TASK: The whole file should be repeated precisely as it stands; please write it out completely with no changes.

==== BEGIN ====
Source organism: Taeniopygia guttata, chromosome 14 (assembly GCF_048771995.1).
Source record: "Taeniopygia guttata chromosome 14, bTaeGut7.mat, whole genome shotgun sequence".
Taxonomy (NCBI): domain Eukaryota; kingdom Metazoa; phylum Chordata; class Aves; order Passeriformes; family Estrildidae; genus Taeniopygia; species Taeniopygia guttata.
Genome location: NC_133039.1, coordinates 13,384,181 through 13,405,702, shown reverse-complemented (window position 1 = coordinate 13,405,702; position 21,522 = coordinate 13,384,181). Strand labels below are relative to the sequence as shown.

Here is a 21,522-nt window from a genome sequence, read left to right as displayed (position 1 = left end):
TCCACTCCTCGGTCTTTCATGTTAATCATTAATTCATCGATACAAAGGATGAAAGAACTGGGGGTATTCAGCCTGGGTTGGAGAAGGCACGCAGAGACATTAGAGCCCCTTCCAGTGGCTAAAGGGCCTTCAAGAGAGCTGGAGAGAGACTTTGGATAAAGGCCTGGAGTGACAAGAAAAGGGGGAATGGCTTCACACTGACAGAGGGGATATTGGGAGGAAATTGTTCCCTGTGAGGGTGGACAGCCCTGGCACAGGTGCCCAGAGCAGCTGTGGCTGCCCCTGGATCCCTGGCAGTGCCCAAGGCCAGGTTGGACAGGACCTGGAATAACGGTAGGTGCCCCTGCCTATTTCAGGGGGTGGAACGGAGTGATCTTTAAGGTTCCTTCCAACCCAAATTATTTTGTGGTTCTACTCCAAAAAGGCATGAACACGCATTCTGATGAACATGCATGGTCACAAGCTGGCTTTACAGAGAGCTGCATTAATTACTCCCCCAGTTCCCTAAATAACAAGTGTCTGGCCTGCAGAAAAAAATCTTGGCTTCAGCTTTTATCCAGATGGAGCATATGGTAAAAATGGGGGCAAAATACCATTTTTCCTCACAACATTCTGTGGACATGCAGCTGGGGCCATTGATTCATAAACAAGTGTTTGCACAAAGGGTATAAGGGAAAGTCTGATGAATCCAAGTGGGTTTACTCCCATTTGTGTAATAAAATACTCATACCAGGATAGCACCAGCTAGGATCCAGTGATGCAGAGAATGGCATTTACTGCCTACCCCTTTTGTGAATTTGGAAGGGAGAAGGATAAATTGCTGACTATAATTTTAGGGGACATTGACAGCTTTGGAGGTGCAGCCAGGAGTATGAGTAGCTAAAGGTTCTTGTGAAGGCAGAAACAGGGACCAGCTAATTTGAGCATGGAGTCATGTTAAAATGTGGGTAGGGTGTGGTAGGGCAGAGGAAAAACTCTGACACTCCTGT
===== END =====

Source organism: Taeniopygia guttata, chromosome 14 (assembly GCF_048771995.1).
Source record: "Taeniopygia guttata chromosome 14, bTaeGut7.mat, whole genome shotgun sequence".
Taxonomy (NCBI): domain Eukaryota; kingdom Metazoa; phylum Chordata; class Aves; order Passeriformes; family Estrildidae; genus Taeniopygia; species Taeniopygia guttata.
Genome location: NC_133039.1, coordinates 13,384,181 through 13,405,702, shown reverse-complemented (window position 1 = coordinate 13,405,702; position 21,522 = coordinate 13,384,181). Strand labels below are relative to the sequence as shown.

Here is a 21,522-nt window from a genome sequence, read left to right as displayed (position 1 = left end):
TCCACTCCTCGGTCTTTCATGTTAATCATTAATTCATCGATACAAAGGATGAAAGAACTGGGGGTATTCAGCCTGGGTTGGAGAAGGCACGCAGAGACATTAGAGCCCCTTCCAGTGGCTAAAGGGCCTTCAAGAGAGCTGGAGAGAGACTTTGGATAAAGGCCTGGAGTGACAAGAAAAGGGGGAATGGCTTCACACTGACAGAGGGGATATTGGGAGGAAATTGTTCCCTGTGAGGGTGGACAGCCCTGGCACAGGTGCCCAGAGCAGCTGTGGCTGCCCCTGGATCCCTGGCAGTGCCCAAGGCCAGGTTGGACAGGACCTGGAATAACGGTAGGTGCCCCTGCCTATTTCAGGGGGTGGAACGGAGTGATCTTTAAGGTTCCTTCCAACCCAAATTATTTTGTGGTTCTACTCCAAAAAGGCATGAACACGCATTCTGATGAACATGCATGGTCACAAGCTGGCTTTACAGAGAGCTGCATTAATTACTCCCCCAGTTCCCTAAATAACAAGTGTCTGGCCTGCAGAAAAAAATCTTGGCTTCAGCTTTTATCCAGATGGAGCATATGGTAAAAATGGGGGCAAAATACCATTTTTCCTCACAACATTCTGTGGACATGCAGCTGGGGCCATTGATTCATAAACAAGTGTTTGCACAAAGGGTATAAGGGAAAGTCTGATGAATCCAAGTGGGTTTACTCCCATTTGTGTAATAAAATACTCATACCAGGATAGCACCAGCTAGGATCCAGTGATGCAGAGAATGGCATTTACTGCCTACCCCTTTTGTGAATTTGGAAGGGAGAAGGATAAATTGCTGACTATAATTTTAGGGGACATTGACAGCTTTGGAGGTGCAGCCAGGAGTATGAGTAGCTAAAGGTTCTTGTGAAGGCAGAAACAGGGACCAGCTAATTTGAGCATGGAGTCATGTTAAAATGTGGGTAGGGTGTGGTAGGGCAGAGGAAAAACTCTGACACTCCTGT